Storms, War and Shipwrecks at the Ashmolean : A Feast for all Senses

ashmolean Last week I had the pleasure of visiting the Ashmolean Museum’s latest exhibition: Storms, War & Shipwrecks. With such a powerful title I was expecting great things. I was not disappointed.

Storms, War and Shipwrecks: Treasures from the Sicilian Seas tells the incredible story of this Mediterranean island through finds rescued from the sea by underwater archaeologists. For over 2000 years foreign powers such Phoenicians, Greeks, Romans, Byzantines, Arabs and Normans, sailed to the island to take control and take advantage of Sicily’s natural resources. However due to battle, stormy weather and the island’s rocky shores, many ships sank thus leaving a treasure trove for future underwater archaeologists. Showcasing finds from Sicily’s shores and the information they have formulated, this brilliant exhibition is definitely worth the trip.

The most exciting part, in my opinion, are the rams from the ships of the Battle of the Egadi Islands that were found in 2004. They were found in the exact area where historians speculated the battle took place near Levanzo. The rams, from both the Romans and the Carthaginians, are incredibly impressive and are worth the entrance fee on their own!ashmolean walkway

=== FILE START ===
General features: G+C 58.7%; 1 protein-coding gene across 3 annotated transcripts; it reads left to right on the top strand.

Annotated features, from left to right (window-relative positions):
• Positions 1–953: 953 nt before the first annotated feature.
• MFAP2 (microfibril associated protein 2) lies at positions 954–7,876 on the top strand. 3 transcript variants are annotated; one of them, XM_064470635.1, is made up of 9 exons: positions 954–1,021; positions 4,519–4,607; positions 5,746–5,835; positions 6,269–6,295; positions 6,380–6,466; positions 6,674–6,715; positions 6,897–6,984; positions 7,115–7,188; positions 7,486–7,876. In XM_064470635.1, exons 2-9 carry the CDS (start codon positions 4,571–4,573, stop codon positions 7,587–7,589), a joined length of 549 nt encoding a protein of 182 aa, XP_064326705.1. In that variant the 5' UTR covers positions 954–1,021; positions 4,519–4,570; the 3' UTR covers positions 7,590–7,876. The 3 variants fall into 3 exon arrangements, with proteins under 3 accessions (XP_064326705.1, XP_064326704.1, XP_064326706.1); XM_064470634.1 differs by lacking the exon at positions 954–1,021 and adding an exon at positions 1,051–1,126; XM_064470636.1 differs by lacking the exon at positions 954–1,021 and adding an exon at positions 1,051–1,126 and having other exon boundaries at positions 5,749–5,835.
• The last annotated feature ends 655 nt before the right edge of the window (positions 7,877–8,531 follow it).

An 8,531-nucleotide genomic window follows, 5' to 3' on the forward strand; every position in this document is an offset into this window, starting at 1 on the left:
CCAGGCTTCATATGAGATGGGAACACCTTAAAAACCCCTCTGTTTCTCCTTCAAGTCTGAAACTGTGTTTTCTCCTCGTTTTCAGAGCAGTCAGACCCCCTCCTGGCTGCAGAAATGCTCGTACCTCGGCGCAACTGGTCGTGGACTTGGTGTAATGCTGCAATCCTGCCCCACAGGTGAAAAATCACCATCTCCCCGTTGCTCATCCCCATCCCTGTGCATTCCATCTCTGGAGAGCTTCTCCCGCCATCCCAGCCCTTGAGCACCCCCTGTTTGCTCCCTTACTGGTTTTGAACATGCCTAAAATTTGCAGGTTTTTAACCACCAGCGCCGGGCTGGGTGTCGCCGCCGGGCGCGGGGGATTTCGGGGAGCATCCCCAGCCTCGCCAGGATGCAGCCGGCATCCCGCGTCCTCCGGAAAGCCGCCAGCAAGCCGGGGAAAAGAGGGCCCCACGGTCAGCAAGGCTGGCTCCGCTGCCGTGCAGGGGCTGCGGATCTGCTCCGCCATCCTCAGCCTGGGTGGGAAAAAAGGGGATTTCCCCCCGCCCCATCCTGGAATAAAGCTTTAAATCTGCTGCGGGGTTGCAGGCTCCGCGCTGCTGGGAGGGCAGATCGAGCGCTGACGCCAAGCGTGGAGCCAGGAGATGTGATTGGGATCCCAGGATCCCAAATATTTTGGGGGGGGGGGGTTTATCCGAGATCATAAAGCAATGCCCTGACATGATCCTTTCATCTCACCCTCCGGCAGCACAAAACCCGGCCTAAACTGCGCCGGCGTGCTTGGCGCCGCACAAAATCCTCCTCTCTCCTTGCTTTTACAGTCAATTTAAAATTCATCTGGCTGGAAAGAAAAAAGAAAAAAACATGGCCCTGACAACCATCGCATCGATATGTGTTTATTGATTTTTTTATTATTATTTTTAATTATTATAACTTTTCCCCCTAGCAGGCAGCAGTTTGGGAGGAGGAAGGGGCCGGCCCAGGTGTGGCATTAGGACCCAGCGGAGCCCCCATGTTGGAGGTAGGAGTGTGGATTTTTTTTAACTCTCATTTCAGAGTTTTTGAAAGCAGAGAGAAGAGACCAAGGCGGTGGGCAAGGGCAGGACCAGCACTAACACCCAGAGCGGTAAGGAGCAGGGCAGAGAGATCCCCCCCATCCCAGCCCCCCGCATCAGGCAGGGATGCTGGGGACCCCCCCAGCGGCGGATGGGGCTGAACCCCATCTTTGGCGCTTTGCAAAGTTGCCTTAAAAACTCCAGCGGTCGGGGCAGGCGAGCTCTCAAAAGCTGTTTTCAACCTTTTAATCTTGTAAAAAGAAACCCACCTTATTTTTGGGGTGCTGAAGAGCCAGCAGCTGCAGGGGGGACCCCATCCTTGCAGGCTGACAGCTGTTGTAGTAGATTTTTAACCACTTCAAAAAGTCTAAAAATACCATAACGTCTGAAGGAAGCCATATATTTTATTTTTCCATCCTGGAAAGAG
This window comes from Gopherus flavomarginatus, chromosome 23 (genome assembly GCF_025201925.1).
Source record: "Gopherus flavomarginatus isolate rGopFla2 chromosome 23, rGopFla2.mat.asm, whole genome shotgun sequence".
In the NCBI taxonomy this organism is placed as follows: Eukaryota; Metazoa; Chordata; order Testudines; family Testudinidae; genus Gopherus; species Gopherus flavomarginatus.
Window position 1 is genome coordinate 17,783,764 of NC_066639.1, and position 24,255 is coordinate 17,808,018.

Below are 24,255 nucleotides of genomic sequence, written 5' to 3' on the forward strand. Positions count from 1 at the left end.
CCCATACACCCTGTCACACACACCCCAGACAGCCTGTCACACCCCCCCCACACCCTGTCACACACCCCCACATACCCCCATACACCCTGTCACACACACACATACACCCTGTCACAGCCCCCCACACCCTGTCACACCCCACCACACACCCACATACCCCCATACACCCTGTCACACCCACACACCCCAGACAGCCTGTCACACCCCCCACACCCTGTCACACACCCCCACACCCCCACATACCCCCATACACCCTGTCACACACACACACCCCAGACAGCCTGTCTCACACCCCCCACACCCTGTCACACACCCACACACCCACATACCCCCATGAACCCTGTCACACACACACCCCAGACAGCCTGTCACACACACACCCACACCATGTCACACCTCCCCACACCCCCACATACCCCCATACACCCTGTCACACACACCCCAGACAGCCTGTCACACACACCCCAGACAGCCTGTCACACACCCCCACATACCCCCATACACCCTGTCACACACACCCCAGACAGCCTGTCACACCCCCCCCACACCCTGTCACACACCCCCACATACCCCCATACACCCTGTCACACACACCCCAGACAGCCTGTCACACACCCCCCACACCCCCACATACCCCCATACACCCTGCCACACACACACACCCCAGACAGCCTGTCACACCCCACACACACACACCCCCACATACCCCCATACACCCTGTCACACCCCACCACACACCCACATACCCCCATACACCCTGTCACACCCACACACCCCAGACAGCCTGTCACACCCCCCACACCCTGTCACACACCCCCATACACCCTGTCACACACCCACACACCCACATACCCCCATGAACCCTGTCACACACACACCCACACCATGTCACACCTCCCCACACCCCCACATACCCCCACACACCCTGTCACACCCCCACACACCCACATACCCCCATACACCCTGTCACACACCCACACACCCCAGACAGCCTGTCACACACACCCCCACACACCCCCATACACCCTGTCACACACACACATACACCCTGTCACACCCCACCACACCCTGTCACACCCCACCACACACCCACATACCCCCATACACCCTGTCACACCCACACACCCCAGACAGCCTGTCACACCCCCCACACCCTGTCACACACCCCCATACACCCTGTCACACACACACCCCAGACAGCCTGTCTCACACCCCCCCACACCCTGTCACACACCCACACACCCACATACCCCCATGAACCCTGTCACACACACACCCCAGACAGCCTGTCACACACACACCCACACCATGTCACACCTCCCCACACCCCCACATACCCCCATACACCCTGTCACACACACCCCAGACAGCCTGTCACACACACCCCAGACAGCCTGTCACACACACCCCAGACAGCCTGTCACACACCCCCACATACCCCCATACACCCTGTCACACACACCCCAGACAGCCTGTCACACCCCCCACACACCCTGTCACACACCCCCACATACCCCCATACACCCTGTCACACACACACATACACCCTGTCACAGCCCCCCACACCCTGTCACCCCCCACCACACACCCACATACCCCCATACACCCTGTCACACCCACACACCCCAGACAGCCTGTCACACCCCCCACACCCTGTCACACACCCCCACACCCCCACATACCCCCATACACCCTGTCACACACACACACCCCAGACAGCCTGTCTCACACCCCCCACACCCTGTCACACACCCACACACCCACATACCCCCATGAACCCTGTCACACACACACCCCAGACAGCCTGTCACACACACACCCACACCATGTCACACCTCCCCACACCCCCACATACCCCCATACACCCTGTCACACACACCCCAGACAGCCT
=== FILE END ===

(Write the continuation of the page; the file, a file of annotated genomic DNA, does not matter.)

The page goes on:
There is something for everyone at this exhibition. Including details on Honor Frost (1917-2010), one of the founders of underwater archaeology, who was vital to establishing this new field as an academic discipline, incredible finds such as anchors and amphorae covered in coral from the Levanzo shipwreck (approx. 400BC), and the remains of a church that was lost at sea after a ship carrying an entire church sunk due to stormy weather.

ashmoleon ticketThe exhibition explains the details on individual shipwrecks such as why they sank, what their cargo was, the route they took and when the wreck was found. They discuss the Panarea shipwreck, Gela shipwreck, Capistello shipwreck and the Camarina shipwreck just to name a few.

This amazing showcase is also suitable for the children. A  Shipworm Family Trail is available for free and the exhibition is a feast for all the senses, keeping children (and young at heart adults) entertained. The Ashmolean have given you the chance to touch pieces of stone, terracotta and wood that have been underwater for a long time, to smell everyday products used in Sicily 2000 years ago and to watch a great film with impressive graphics on the Battle of the Egadi Islands.

Trying not to give too much away, I thoroughly recommend visiting the exhibition if you live in Oxford or are visiting. It’s interesting, stunning and either makes you want to explore Sicily or become an underwater archaeologist!

It is open Tuesday to Sunday until 25th September and tickets can be found on their website.

Whist you’re at it you could drop in to see us and browse our showroom packed full of archaeology books on the way home!

To view marine archaeology books published by Oxbow Books and distributed publishers just click here. Oxbow Books is a leading retailer, publisher and distributor of archaeology books.

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